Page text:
‘Exceptional’ Renaissance armor stolen from the Louvre 40 years ago is finally returned

Two pieces of ornate 16th-century armor have returned to the Louvre after a nearly four-decade absence. The elaborate breastplate and helmet were stolen from the renowned Paris museum on May 31, 1983, and then vanished for the next 38 years. 

Forged in Milan during the Italian Renaissance between 1560 and 1580, the metal armor was inlaid with gold and silver and is estimated to be worth about $603,000 (500,000 euros), the Agence France-Presse (AFP) reported on March 3. 

In January, a military antiquities expert spotted the armor after he was hired by an auctioneer for an estate auction appraisal in Bordeaux, France. He was suspicious about the armor’s origins, so he notified officials with the French Central Office for the Fight against Trafficking in Cultural Goods (OCBC), a special police unit for tracking stolen property of historical and cultural importance. Authorities then identified the missing armor from a list maintained by Treima — an electronic database of stolen objects, Today24 News reported.

Related: Who is the most stolen artist of all time?

France’s Treima database contains approximately 110,000 photos linked to 32,000 open cases of stolen artworks and artifacts.

Intricate designs on the helmet and breastplate identify them as “prestige weapons made with virtuosity, sort of the equivalent of a luxury car today,” Philippe Malgouyres, the Louvre’s head of heritage artworks, told the AFP. The two pieces, which Malgouyres hailed as “exceptional,” were donated to the Louvre in 1922 by the Rothschild family, one of the world’s wealthiest banking dynasties during the 19th and early 20th centuries, according to Today24 News.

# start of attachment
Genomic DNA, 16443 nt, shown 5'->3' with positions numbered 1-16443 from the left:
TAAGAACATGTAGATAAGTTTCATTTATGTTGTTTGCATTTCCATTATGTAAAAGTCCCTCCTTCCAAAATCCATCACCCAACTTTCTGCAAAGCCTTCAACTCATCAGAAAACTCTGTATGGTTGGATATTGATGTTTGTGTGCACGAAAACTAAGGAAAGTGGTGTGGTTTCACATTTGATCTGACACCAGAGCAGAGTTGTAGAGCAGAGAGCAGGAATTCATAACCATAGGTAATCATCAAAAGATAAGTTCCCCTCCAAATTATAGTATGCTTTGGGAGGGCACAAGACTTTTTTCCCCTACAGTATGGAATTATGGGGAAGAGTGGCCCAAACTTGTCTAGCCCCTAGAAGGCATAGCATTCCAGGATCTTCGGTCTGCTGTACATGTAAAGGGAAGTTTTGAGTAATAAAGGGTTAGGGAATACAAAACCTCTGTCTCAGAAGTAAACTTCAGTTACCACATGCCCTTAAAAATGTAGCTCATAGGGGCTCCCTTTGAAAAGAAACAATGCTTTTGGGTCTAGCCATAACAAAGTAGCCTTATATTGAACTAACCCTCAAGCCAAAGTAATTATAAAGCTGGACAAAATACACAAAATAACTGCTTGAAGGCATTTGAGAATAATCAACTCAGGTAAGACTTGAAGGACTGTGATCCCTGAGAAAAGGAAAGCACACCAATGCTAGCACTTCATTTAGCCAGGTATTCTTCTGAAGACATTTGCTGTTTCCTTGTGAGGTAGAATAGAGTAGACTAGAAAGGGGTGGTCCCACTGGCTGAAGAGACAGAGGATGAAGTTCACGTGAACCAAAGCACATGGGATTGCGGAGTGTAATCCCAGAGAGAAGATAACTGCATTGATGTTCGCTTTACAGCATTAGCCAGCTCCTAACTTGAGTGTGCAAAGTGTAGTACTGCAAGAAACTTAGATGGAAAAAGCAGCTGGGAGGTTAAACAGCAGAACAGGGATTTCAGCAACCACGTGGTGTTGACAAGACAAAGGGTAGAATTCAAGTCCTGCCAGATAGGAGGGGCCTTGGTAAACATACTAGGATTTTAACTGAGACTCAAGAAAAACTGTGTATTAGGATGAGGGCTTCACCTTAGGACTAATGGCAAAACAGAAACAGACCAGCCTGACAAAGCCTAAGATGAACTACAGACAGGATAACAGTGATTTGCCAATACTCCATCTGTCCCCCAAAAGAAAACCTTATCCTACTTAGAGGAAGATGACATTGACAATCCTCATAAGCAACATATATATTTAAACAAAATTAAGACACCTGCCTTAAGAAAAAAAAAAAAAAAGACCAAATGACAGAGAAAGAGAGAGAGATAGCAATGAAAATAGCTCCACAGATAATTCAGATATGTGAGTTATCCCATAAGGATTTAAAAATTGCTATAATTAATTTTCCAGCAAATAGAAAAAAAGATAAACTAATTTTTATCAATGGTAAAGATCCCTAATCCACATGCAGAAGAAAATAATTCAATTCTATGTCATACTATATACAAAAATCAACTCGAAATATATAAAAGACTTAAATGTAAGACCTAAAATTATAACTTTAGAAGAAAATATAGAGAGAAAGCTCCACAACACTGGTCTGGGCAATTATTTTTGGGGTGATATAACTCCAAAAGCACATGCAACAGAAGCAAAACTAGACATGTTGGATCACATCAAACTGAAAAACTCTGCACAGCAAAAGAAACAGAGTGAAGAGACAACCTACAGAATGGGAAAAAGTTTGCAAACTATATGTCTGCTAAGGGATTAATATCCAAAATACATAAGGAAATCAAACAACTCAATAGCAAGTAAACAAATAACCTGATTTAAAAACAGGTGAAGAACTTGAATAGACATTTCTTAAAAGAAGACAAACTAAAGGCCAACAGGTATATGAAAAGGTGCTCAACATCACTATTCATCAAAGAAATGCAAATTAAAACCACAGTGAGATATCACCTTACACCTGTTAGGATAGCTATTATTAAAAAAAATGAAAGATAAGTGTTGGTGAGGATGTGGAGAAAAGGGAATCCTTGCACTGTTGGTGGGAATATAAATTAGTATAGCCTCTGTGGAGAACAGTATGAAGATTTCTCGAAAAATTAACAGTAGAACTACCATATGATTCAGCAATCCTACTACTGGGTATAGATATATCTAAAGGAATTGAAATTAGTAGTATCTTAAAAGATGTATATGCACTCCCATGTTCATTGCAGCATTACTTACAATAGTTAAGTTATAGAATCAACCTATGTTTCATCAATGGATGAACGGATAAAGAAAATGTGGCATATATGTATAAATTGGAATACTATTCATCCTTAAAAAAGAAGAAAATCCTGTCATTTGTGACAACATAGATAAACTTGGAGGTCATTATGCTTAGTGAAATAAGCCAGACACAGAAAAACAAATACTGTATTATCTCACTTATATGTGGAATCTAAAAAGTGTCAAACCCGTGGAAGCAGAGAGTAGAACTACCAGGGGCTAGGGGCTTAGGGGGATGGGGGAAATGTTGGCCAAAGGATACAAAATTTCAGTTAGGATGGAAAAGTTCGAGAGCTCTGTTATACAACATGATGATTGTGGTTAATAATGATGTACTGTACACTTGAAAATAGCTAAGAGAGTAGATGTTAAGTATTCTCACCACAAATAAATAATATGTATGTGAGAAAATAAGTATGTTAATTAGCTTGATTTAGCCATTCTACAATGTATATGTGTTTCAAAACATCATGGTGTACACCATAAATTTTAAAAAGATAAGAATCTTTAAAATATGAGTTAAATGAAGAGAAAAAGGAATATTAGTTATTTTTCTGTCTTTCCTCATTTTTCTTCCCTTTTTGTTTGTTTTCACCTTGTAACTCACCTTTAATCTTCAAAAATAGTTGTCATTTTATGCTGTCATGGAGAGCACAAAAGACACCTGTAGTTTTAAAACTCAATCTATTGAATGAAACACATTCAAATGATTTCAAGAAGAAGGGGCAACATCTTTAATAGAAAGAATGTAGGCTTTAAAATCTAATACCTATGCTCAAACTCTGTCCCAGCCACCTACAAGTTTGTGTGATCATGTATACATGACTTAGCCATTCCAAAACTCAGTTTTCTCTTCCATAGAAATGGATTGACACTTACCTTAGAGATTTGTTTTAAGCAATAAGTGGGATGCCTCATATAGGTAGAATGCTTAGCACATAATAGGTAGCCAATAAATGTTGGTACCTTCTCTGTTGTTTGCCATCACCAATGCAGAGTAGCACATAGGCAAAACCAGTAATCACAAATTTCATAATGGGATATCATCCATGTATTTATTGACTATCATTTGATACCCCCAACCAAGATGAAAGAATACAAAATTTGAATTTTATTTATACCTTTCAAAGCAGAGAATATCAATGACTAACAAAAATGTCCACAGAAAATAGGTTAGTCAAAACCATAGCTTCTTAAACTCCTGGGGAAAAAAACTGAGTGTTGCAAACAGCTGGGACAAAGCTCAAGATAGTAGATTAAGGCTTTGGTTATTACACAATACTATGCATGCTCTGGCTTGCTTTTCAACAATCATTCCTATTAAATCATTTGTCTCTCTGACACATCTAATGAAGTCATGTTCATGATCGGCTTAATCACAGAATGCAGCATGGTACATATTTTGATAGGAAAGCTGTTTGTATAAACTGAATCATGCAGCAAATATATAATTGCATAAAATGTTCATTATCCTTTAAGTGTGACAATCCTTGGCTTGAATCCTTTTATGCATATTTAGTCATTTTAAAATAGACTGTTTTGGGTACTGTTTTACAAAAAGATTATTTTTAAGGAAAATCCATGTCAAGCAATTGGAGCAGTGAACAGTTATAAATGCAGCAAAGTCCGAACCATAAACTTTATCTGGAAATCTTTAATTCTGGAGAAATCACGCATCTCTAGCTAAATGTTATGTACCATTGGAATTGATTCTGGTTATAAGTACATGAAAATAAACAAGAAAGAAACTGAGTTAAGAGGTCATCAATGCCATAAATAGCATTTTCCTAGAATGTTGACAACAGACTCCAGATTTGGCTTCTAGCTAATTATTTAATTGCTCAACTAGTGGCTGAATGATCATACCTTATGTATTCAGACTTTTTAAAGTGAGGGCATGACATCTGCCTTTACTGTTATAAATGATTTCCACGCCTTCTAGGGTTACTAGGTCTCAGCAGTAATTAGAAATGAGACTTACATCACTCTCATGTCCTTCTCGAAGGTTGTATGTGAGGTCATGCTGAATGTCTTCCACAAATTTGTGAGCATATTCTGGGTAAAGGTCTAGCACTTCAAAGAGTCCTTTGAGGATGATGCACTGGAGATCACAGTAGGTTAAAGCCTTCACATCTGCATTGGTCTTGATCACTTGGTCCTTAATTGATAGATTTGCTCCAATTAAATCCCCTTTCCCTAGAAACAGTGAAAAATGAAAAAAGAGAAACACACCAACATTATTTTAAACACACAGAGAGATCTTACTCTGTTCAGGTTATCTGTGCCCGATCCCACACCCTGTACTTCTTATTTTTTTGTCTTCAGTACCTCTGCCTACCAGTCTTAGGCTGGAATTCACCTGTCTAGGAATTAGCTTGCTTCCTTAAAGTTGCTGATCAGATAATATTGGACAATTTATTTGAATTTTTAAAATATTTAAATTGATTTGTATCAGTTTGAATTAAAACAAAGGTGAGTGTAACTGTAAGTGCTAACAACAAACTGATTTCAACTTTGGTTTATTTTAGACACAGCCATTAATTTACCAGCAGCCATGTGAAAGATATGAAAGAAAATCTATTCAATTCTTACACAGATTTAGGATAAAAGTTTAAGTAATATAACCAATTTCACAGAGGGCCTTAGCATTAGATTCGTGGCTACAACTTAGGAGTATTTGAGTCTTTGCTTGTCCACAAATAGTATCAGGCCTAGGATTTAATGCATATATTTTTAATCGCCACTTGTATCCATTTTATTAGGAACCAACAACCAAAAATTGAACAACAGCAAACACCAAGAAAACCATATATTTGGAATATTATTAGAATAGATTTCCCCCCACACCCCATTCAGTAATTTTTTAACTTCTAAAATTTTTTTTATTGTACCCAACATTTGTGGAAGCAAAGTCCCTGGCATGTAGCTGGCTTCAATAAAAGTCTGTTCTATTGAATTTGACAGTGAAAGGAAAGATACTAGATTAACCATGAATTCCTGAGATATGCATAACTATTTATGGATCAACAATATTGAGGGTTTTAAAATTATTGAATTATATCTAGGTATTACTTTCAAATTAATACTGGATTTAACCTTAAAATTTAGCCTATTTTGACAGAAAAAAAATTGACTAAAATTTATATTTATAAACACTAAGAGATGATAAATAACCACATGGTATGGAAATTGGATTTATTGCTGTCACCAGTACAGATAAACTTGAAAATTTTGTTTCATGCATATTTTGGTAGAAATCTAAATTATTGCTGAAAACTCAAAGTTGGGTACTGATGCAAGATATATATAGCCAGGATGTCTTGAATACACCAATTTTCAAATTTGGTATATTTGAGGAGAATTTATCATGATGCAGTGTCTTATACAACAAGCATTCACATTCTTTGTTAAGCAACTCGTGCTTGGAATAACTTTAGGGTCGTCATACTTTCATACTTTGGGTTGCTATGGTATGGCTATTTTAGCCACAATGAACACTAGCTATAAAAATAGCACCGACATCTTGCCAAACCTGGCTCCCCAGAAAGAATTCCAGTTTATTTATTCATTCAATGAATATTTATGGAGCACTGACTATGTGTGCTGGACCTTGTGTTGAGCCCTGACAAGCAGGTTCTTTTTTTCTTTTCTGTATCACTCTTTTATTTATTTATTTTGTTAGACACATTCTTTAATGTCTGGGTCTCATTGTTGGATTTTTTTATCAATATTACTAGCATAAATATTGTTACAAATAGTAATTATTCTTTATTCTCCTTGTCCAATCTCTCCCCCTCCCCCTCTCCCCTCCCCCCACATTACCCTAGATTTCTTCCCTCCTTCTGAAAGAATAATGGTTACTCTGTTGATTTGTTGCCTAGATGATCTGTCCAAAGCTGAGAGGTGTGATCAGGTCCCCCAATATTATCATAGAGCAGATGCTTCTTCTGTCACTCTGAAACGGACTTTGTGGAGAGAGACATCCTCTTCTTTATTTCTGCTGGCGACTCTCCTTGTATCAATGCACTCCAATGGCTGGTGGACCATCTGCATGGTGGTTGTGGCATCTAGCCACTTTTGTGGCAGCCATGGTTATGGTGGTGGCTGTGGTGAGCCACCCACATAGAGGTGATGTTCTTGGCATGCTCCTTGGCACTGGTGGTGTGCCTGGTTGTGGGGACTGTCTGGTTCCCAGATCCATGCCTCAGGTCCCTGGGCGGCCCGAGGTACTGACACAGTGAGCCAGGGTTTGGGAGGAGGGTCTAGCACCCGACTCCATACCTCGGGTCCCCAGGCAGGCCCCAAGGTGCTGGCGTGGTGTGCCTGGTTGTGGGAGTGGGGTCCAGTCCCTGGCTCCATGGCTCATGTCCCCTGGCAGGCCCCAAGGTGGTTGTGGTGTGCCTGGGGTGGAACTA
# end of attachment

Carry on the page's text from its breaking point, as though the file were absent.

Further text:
“I was certain we would see them reappear one day because they are such singular objects,” Malgouyres told the AFP. “But I could never have imagined that it would work out so well — that they would be in France and still together.”

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“I was certain we would see them reappear one day because they are such singular objects,” Malgouyres told the AFP. “But I could never have imagined that it would work out so well — that they would be in France and still together.”

The theft of the armor wasn’t the Louvre’s greatest art heist; in 1911, Vincenzo Peruggia stole the museum’s famous Mona Lisa painting and managed to evade capture for two years, according to PBS.

As for how the Italian armor was stolen in the first place, that puzzle is yet to be solved, as the events of that long-ago caper are still shrouded in mystery, the AFP reported.

Originally published on Live Science.

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